June 22, 2022 — St-Onge announces a freeze to Hockey Canada's federal funding until the organization discloses recommendations made by the third-party law firm and becomes a signatory to the Office of the Integrity Commissioner, a new government agency with the power to investigate abuse complaints and levy sanctions.
June 22, 2022 — The House of Commons unanimously approves a Bloc Québécois motion to pursue an independent investigation that will look into how Hockey Canada dealt with the allegations.
June 28, 2022 — Scotiabank announces it is pausing sponsorship of Hockey Canada until the financial institution is confident the right steps are taken to improve the culture within the sport. Retail giant Canadian Tire and telecommunications company Telus follow suit later in the day, withdrawing support from the pandemic-delayed world junior hockey championship in August.
June 29, 2022 — Tim Hortons and Imperial Oil, under its Esso brand, join a growing list of companies to pull sponsorship dollars.
June 30, 2022 — NHL defenceman Victor Mete, a member of the 2018 world junior team, says he was not involved in the alleged assault, adding in a social media post he was on vacation with his family at the time. Mete says he's "deeply troubled by reports of this incident" and will fully co-operate with investigators if requested.
June 30, 2022 — Renney retires as CEO of Hockey Canada after announcing a succession plan in April that tabbed Smith take over on July 1.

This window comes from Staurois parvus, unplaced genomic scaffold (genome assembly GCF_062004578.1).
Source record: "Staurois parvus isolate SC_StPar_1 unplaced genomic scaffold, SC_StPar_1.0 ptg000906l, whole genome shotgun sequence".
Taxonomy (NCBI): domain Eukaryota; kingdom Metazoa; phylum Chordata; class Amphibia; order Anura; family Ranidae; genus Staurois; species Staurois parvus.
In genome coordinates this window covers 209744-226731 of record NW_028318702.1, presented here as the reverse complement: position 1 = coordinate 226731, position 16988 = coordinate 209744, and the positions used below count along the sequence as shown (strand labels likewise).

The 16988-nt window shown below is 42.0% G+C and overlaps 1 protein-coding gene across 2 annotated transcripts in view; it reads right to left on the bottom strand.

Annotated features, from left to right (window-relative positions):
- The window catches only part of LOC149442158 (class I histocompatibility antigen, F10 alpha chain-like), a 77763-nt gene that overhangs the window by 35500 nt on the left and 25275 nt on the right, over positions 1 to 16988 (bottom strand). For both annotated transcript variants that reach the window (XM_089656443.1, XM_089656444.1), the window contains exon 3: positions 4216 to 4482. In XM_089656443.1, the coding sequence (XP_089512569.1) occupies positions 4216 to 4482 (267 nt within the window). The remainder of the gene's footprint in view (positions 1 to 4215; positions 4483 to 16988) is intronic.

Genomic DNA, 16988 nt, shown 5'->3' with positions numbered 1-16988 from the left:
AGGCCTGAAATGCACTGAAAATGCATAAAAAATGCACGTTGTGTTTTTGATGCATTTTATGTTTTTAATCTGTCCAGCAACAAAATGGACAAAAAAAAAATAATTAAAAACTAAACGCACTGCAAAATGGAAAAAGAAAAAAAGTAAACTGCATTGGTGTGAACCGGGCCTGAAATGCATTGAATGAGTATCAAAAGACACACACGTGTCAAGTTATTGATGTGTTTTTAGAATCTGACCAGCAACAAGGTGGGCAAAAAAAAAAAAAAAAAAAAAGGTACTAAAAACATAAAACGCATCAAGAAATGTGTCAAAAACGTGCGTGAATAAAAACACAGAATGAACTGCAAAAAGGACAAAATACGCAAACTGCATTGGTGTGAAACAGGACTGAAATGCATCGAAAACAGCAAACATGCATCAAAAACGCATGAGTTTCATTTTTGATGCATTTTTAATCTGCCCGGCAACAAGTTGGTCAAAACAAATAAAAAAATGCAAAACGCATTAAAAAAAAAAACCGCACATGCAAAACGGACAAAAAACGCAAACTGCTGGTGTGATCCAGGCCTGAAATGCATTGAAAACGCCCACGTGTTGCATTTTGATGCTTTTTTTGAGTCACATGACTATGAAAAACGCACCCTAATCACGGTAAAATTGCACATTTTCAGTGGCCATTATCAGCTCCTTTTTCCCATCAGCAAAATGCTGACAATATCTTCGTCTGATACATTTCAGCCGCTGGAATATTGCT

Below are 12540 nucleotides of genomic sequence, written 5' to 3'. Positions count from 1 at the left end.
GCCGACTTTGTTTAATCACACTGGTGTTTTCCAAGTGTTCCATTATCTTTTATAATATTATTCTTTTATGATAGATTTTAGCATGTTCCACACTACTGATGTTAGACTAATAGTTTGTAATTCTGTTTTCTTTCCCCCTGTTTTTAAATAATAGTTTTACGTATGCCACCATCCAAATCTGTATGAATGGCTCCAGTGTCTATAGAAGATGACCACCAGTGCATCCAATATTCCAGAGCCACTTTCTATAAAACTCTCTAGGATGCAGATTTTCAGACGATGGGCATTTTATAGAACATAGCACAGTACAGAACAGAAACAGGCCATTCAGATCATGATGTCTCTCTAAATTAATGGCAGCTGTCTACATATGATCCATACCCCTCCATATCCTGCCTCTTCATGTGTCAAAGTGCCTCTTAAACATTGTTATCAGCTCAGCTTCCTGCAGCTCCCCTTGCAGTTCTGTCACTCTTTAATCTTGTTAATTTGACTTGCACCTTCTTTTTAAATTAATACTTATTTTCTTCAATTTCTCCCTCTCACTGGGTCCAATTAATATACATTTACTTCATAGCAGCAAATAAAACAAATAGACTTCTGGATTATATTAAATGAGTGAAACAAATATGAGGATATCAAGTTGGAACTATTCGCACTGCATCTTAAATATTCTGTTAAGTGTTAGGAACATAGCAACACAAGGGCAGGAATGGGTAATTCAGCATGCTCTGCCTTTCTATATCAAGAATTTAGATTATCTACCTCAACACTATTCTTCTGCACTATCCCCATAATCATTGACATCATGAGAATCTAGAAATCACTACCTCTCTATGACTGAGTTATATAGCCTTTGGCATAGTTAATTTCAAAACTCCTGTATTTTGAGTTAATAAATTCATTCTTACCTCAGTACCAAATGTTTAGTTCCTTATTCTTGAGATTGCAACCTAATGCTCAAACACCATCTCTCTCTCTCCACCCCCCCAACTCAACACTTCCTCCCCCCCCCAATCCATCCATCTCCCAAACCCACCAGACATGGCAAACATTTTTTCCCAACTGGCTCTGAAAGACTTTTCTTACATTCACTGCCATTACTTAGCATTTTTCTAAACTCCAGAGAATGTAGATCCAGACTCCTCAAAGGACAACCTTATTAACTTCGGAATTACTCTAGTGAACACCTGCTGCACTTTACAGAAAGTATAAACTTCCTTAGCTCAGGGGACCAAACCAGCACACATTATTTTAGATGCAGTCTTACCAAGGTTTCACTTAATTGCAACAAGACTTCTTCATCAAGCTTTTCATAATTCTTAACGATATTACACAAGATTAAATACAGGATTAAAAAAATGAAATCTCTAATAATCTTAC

July 1, 2022 — Smith takes over as CEO of Hockey Canada. He also remains president of the federation.
July 14, 2022 — Hockey Canada says in an open letter to Canadians it is reopening a third-party investigation into the alleged 2018 assault. The sport's national federation adds participation by the players in question will be mandatory, and that anyone who declines will be banned from all activities and programs. Hockey Canada says it now requires players, coaches, team staff and volunteers associated with its high-performance program to participate in mandatory sexual violence and consent training. It will also conduct a third-party review of the organization's governance, and commits to become a full signatory to the Office of the Integrity Commissioner. Hockey Canada adds it will also create an "independent and confidential complaint mechanism" to provide victims and survivors tools and support to come forward.